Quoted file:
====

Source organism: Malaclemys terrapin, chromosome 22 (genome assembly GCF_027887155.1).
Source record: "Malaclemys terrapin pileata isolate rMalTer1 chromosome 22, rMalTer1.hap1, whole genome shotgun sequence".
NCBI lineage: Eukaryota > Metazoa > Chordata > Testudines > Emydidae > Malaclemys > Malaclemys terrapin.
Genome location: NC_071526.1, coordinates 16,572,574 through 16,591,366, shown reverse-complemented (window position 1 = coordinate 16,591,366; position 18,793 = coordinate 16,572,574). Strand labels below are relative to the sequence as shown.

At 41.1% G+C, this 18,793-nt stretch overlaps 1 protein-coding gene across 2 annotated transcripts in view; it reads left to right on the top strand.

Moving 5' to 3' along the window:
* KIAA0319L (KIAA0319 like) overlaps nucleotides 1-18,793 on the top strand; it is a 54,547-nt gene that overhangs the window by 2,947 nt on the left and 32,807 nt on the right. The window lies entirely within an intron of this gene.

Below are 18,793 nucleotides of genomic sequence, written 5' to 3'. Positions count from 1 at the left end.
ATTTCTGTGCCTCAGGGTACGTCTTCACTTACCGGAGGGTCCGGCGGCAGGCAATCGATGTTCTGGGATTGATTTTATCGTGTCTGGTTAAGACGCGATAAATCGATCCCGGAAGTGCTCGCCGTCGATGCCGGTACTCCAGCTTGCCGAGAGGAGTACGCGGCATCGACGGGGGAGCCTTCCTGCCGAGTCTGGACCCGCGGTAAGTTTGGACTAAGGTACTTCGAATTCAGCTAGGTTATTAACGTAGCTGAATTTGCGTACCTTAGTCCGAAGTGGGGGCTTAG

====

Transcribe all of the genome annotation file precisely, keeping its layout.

Source organism: Malaclemys terrapin, chromosome 22 (genome assembly GCF_027887155.1).
Source record: "Malaclemys terrapin pileata isolate rMalTer1 chromosome 22, rMalTer1.hap1, whole genome shotgun sequence".
NCBI lineage: Eukaryota > Metazoa > Chordata > Testudines > Emydidae > Malaclemys > Malaclemys terrapin.
Genome location: NC_071526.1, coordinates 16,572,574 through 16,591,366, shown reverse-complemented (window position 1 = coordinate 16,591,366; position 18,793 = coordinate 16,572,574). Strand labels below are relative to the sequence as shown.

At 41.1% G+C, this 18,793-nt stretch overlaps 1 protein-coding gene across 2 annotated transcripts in view; it reads left to right on the top strand.

Moving 5' to 3' along the window:
* KIAA0319L (KIAA0319 like) overlaps nucleotides 1-18,793 on the top strand; it is a 54,547-nt gene that overhangs the window by 2,947 nt on the left and 32,807 nt on the right. The window lies entirely within an intron of this gene.

Below are 18,793 nucleotides of genomic sequence, written 5' to 3'. Positions count from 1 at the left end.
ATTTCTGTGCCTCAGGGTACGTCTTCACTTACCGGAGGGTCCGGCGGCAGGCAATCGATGTTCTGGGATTGATTTTATCGTGTCTGGTTAAGACGCGATAAATCGATCCCGGAAGTGCTCGCCGTCGATGCCGGTACTCCAGCTTGCCGAGAGGAGTACGCGGCATCGACGGGGGAGCCTTCCTGCCGAGTCTGGACCCGCGGTAAGTTTGGACTAAGGTACTTCGAATTCAGCTAGGTTATTAACGTAGCTGAATTTGCGTACCTTAGTCCGAAGTGGGGGCTTAG